Part of the Tambo del Inka resort, Hawa is an elegant fine-dining restaurant with traditional stone walls, floor-to-ceiling windows and a high, pitched ceiling hung with lanterns. The dishes are mostly Peruvian and Latin American, using ingredients from nearby organic farms, giving you a taste of the valley. Try the signature dish, the ‘Fervour of the Andes’, a loin of lamb served with quinoa in a champagne souffle, yellow chillies, toasted pecans and a smoked hickory leaf sauce. Taking up residence in an old house, Paca Paca is more low-key and bohemian in style. The work of local artists decks the walls (name your price – most are available for sale), and the simple wooden tables and chairs are painted in vibrant colours. There’s plenty of Peruvian dishes, but the pizzas are a hit too, cooked with a crisp thin base in the traditional adobe oven. It’s also one of the few restaurants in Urubamba that’s open on Sunday evenings.
Every hotel featured is visited personally by members of our team, given the Smith seal of approval, and then anonymously reviewed. As soon as our reviewers have returned from this boutique hotel in Urubamba and unpacked their new pisco sour recipes from the hotel's barmen, a full account of their mountain break will be with you. In the meantime, to whet your wanderlust, here's a quick peek inside Inkaterra Hacienda Urubamba in Peru…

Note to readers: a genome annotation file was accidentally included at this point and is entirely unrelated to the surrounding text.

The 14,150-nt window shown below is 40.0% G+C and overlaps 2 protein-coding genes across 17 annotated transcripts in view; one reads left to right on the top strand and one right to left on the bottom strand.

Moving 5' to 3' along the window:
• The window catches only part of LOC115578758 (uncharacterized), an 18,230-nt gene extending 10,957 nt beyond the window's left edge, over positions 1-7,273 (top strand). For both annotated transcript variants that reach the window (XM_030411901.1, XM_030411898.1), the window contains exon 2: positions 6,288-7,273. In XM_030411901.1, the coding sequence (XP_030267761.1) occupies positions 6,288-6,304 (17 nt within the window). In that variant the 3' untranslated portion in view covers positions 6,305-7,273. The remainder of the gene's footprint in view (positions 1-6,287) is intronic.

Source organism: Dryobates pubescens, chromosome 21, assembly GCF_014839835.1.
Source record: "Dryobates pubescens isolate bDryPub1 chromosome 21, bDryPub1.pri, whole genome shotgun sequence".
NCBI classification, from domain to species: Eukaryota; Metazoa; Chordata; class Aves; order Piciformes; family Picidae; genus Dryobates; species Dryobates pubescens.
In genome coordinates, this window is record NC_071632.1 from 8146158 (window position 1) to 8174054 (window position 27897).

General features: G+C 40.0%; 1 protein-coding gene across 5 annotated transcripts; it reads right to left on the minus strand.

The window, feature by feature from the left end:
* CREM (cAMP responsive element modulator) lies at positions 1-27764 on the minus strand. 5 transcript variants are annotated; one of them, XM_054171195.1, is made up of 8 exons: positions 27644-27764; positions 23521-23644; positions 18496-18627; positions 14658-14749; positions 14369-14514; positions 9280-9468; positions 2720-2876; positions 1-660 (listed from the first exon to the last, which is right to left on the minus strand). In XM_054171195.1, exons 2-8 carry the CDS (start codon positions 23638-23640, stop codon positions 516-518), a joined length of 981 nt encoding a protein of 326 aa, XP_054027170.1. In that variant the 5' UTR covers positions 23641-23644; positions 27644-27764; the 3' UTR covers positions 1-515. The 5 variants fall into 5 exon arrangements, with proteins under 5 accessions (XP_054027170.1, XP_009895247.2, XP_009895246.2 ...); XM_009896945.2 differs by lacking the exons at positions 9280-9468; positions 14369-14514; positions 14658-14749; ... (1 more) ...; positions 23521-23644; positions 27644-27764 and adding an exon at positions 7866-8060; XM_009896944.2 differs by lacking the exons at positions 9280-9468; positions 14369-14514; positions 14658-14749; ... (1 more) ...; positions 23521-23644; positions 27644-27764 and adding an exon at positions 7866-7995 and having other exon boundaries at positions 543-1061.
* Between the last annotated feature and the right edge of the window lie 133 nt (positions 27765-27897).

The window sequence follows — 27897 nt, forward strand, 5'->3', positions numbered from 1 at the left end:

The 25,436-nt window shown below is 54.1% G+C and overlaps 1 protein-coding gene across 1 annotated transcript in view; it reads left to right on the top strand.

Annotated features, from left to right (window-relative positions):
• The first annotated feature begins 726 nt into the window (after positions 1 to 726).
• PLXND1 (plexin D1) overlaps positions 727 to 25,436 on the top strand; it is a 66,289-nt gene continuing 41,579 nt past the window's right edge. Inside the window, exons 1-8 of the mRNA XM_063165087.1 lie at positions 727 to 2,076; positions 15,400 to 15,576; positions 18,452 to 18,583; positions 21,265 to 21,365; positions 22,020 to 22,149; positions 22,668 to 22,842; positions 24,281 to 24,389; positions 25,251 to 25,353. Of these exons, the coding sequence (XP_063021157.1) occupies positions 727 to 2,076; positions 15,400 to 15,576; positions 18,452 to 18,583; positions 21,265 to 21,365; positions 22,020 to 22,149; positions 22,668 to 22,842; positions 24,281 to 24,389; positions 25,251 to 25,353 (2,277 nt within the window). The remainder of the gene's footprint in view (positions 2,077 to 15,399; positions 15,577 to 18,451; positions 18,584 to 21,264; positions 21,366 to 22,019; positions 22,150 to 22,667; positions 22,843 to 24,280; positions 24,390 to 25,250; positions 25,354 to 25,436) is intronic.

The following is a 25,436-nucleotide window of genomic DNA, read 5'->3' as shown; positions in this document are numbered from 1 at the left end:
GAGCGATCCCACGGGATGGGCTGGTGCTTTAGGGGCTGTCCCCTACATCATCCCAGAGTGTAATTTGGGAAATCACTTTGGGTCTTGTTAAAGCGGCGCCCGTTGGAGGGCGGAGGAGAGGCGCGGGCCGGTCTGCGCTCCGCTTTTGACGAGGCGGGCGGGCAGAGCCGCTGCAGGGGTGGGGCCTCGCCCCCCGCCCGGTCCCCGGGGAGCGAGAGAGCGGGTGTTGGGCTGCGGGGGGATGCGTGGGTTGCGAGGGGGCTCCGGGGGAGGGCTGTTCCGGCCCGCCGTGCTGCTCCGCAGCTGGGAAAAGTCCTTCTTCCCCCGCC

Connecting the terraced villages of Pisac and Machu Picchu, the Sacred Valley was once at the centre of Incan civilisation. Snaking between the steep Andean foothills on either side, this fertile strip of land helped to sustain the surrounding villages and citadels, allowing the entire Cusco region to flourish under Incan control. In other words, it’s an area that’s saturated with Peruvian history, and no hotel is in tune with it all quite like Inkaterra Hacienda Urubamba, which captures the region’s pre- and post-conquest history with style. Whether you’re in a room off the central courtyard or one of the charming casitas (small houses), you get to live like a lord of the land, luxuriating in colonial style rooms with a pre-Columbian finish – patterned wool blankets, decorative masks and wall hangings, for instance. They’ve not forgotten the region’s agricultural prowess either, setting up their own organic farm to grow indigenous vegetables, spices and Quechan herbs for the food, cocktails and home-made teas. You’re even invited to go and pick your own produce, letting you choose exactly which potato ends up on your plate that evening. Talk about personalisation...